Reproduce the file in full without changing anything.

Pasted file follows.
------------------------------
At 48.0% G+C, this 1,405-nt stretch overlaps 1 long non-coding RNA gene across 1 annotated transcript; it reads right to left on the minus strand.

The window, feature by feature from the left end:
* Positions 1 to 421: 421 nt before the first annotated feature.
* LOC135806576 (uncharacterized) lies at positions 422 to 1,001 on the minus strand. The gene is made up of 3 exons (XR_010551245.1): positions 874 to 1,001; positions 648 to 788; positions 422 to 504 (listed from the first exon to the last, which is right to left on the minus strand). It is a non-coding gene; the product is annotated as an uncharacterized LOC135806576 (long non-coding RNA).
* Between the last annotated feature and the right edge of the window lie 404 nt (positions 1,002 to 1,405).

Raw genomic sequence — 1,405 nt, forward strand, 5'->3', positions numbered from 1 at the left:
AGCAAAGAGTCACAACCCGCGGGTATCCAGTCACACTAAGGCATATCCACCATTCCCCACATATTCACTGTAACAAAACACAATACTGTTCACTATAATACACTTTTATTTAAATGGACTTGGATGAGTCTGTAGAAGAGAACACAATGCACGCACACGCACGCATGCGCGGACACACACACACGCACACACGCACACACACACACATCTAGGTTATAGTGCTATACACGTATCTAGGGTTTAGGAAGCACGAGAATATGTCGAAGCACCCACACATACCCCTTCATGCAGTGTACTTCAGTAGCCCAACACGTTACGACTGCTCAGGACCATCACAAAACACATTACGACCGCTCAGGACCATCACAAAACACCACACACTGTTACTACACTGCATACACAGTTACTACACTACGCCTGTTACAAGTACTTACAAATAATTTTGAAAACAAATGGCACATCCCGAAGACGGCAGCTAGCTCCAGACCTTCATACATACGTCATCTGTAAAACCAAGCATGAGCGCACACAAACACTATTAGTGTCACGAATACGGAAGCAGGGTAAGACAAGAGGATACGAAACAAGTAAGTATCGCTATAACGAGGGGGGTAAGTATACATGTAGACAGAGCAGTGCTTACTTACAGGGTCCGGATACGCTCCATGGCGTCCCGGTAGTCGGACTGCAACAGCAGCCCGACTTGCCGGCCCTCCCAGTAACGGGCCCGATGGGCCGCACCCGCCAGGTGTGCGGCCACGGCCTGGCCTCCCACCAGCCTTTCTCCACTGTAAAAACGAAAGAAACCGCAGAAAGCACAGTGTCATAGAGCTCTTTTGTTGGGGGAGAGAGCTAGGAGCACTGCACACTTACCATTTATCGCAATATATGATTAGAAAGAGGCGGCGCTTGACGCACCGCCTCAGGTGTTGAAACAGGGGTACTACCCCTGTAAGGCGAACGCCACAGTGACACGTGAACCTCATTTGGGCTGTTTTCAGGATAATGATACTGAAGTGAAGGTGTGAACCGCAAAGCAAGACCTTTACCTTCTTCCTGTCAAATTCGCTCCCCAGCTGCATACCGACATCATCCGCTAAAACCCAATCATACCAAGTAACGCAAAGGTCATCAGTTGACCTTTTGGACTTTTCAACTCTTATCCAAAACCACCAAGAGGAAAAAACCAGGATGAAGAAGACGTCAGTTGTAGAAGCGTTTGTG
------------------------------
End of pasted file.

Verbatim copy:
At 48.0% G+C, this 1,405-nt stretch overlaps 1 long non-coding RNA gene across 1 annotated transcript; it reads right to left on the minus strand.

The window, feature by feature from the left end:
* Positions 1 to 421: 421 nt before the first annotated feature.
* LOC135806576 (uncharacterized) lies at positions 422 to 1,001 on the minus strand. The gene is made up of 3 exons (XR_010551245.1): positions 874 to 1,001; positions 648 to 788; positions 422 to 504 (listed from the first exon to the last, which is right to left on the minus strand). It is a non-coding gene; the product is annotated as an uncharacterized LOC135806576 (long non-coding RNA).
* Between the last annotated feature and the right edge of the window lie 404 nt (positions 1,002 to 1,405).

Raw genomic sequence — 1,405 nt, forward strand, 5'->3', positions numbered from 1 at the left:
AGCAAAGAGTCACAACCCGCGGGTATCCAGTCACACTAAGGCATATCCACCATTCCCCACATATTCACTGTAACAAAACACAATACTGTTCACTATAATACACTTTTATTTAAATGGACTTGGATGAGTCTGTAGAAGAGAACACAATGCACGCACACGCACGCATGCGCGGACACACACACACGCACACACGCACACACACACACATCTAGGTTATAGTGCTATACACGTATCTAGGGTTTAGGAAGCACGAGAATATGTCGAAGCACCCACACATACCCCTTCATGCAGTGTACTTCAGTAGCCCAACACGTTACGACTGCTCAGGACCATCACAAAACACATTACGACCGCTCAGGACCATCACAAAACACCACACACTGTTACTACACTGCATACACAGTTACTACACTACGCCTGTTACAAGTACTTACAAATAATTTTGAAAACAAATGGCACATCCCGAAGACGGCAGCTAGCTCCAGACCTTCATACATACGTCATCTGTAAAACCAAGCATGAGCGCACACAAACACTATTAGTGTCACGAATACGGAAGCAGGGTAAGACAAGAGGATACGAAACAAGTAAGTATCGCTATAACGAGGGGGGTAAGTATACATGTAGACAGAGCAGTGCTTACTTACAGGGTCCGGATACGCTCCATGGCGTCCCGGTAGTCGGACTGCAACAGCAGCCCGACTTGCCGGCCCTCCCAGTAACGGGCCCGATGGGCCGCACCCGCCAGGTGTGCGGCCACGGCCTGGCCTCCCACCAGCCTTTCTCCACTGTAAAAACGAAAGAAACCGCAGAAAGCACAGTGTCATAGAGCTCTTTTGTTGGGGGAGAGAGCTAGGAGCACTGCACACTTACCATTTATCGCAATATATGATTAGAAAGAGGCGGCGCTTGACGCACCGCCTCAGGTGTTGAAACAGGGGTACTACCCCTGTAAGGCGAACGCCACAGTGACACGTGAACCTCATTTGGGCTGTTTTCAGGATAATGATACTGAAGTGAAGGTGTGAACCGCAAAGCAAGACCTTTACCTTCTTCCTGTCAAATTCGCTCCCCAGCTGCATACCGACATCATCCGCTAAAACCCAATCATACCAAGTAACGCAAAGGTCATCAGTTGACCTTTTGGACTTTTCAACTCTTATCCAAAACCACCAAGAGGAAAAAACCAGGATGAAGAAGACGTCAGTTGTAGAAGCGTTTGTG